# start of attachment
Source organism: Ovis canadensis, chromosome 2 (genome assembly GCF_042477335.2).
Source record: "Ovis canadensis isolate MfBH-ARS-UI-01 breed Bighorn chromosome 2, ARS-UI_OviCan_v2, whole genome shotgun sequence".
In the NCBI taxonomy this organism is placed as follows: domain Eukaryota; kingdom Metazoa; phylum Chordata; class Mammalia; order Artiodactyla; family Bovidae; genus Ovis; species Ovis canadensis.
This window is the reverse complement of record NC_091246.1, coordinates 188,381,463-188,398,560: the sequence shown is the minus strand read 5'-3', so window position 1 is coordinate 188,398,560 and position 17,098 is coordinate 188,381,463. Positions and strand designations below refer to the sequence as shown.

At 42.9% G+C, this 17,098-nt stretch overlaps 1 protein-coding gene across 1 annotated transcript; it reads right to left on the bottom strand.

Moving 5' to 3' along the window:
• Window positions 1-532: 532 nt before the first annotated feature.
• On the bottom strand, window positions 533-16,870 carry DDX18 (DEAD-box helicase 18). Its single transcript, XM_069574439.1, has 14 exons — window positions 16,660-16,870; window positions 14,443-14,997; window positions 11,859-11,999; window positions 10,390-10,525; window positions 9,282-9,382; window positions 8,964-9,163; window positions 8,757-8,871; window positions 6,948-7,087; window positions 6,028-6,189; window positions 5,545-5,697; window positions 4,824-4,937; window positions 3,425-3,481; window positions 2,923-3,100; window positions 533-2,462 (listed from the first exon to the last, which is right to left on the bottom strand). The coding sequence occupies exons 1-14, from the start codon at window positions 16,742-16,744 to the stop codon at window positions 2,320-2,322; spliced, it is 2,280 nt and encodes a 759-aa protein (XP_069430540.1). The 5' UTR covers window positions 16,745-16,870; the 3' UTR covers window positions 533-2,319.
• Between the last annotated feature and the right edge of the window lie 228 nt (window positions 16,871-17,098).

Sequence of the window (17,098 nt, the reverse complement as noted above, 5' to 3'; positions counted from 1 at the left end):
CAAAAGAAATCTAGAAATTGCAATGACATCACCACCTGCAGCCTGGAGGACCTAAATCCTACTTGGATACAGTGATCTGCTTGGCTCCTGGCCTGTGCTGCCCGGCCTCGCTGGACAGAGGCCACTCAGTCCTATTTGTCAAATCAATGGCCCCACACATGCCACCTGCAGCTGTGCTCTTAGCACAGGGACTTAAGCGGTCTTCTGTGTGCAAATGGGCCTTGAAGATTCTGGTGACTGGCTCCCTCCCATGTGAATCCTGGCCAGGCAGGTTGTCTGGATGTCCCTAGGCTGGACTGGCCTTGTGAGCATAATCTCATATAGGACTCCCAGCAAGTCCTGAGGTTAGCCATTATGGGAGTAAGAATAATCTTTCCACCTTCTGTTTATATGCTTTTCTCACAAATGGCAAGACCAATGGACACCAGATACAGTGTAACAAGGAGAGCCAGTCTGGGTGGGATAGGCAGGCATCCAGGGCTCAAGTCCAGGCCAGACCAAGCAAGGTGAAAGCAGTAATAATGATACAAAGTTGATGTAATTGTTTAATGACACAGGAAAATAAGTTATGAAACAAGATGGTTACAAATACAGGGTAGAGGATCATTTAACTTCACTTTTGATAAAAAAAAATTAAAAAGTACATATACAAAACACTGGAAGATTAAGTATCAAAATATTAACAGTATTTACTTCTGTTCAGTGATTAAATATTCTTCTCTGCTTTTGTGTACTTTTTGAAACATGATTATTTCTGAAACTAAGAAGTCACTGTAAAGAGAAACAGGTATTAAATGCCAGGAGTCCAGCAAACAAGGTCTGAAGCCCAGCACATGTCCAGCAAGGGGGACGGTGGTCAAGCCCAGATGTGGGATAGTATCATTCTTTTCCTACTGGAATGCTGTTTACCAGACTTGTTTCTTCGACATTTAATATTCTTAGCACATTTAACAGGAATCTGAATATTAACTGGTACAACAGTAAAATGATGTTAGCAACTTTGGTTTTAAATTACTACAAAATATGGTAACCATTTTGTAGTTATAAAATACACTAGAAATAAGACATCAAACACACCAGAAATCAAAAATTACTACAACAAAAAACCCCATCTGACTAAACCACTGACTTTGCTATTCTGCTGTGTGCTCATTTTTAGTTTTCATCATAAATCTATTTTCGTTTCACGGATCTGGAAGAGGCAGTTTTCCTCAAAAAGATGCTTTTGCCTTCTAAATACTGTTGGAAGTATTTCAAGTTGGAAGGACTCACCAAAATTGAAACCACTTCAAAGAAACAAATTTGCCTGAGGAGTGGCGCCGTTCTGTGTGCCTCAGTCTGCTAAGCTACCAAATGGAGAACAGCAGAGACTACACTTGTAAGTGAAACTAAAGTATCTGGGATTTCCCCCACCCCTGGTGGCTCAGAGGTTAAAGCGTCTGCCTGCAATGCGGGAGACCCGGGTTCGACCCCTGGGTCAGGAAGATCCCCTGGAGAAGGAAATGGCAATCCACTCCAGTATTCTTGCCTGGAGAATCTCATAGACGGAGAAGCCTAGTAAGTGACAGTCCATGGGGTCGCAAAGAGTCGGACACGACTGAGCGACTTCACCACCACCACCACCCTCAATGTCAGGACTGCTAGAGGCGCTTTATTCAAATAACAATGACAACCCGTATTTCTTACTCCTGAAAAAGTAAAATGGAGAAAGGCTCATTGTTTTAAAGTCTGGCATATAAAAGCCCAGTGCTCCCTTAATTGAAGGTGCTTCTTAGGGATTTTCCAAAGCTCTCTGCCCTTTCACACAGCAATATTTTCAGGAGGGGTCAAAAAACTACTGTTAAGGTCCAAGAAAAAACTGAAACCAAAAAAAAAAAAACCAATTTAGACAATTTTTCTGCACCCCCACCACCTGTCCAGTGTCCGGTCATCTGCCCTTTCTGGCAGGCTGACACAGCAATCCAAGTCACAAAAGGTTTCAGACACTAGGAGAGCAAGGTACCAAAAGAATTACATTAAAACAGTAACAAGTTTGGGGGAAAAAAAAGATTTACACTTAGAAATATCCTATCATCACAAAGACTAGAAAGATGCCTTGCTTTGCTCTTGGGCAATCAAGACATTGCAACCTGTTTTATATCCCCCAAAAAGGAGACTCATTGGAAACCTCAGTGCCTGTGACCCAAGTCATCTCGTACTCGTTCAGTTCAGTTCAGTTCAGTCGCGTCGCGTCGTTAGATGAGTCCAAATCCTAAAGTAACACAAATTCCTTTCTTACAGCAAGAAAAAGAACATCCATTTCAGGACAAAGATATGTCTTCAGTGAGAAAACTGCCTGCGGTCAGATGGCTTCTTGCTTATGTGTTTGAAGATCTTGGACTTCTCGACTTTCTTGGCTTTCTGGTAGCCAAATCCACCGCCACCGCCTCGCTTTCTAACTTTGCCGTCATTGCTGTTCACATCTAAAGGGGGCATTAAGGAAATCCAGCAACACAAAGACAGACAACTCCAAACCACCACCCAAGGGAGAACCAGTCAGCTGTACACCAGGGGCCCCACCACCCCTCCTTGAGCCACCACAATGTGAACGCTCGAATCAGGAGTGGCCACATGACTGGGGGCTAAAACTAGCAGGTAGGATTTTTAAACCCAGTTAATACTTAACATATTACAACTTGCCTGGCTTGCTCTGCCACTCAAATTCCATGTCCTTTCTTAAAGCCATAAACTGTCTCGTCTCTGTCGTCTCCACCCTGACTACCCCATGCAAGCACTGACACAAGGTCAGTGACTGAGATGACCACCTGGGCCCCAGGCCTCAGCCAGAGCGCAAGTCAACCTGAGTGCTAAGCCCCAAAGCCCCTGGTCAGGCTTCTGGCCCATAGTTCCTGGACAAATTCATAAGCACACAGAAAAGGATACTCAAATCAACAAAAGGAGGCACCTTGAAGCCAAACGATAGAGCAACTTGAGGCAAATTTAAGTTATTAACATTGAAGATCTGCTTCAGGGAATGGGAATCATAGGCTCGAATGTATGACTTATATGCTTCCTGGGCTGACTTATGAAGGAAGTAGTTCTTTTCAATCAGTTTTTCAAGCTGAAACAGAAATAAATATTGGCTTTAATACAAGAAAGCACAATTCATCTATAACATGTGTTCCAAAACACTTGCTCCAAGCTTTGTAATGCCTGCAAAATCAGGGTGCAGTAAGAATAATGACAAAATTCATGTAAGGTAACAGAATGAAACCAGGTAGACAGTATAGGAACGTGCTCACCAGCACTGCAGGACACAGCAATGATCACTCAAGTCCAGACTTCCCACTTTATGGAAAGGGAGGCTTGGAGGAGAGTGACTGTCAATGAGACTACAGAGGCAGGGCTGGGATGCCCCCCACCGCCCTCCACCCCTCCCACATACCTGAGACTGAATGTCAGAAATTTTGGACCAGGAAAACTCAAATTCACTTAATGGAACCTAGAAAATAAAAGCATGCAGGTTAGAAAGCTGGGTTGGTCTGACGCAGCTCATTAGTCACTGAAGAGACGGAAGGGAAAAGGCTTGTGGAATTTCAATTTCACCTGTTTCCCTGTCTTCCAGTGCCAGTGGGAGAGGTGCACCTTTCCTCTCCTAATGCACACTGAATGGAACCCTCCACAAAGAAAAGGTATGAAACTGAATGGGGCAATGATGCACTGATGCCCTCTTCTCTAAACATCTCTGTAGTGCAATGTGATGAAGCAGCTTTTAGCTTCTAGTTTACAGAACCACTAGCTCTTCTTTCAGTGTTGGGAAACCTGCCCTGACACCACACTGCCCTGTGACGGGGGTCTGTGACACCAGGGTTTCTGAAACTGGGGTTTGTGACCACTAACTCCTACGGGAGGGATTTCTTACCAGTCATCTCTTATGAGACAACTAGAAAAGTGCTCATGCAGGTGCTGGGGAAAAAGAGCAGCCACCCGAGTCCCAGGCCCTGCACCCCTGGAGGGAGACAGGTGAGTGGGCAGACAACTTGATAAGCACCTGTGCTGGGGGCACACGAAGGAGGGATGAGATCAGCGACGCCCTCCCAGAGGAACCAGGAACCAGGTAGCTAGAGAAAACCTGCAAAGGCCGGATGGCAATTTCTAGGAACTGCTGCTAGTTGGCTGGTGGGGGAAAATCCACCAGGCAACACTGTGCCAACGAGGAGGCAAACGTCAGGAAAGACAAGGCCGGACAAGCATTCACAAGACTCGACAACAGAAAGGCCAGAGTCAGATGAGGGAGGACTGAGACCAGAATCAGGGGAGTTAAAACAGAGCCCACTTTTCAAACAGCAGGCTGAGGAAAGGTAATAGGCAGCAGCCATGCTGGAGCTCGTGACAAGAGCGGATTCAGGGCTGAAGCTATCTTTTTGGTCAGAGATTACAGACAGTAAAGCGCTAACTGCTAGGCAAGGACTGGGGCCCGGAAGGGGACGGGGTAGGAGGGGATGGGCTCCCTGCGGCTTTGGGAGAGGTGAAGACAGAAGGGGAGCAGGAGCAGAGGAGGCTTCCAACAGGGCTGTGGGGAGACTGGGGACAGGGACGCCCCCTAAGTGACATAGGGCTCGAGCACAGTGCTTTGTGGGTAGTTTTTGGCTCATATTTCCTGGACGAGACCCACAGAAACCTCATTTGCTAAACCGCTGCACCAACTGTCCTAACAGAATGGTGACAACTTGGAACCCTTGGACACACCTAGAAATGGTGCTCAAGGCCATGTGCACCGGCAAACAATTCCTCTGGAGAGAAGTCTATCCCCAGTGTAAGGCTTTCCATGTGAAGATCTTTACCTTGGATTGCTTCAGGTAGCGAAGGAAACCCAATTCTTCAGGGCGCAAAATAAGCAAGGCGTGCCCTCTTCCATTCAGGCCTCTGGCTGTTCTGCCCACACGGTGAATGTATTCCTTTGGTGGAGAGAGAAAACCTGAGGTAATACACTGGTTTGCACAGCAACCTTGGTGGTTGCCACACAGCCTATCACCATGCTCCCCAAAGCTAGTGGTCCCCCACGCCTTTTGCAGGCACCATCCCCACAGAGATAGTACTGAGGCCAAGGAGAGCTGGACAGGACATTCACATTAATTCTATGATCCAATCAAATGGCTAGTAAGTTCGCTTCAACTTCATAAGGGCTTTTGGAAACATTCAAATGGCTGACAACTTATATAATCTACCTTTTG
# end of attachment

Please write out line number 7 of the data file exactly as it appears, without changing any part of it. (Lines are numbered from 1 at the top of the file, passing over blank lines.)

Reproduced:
• Window positions 1-532: 532 nt before the first annotated feature.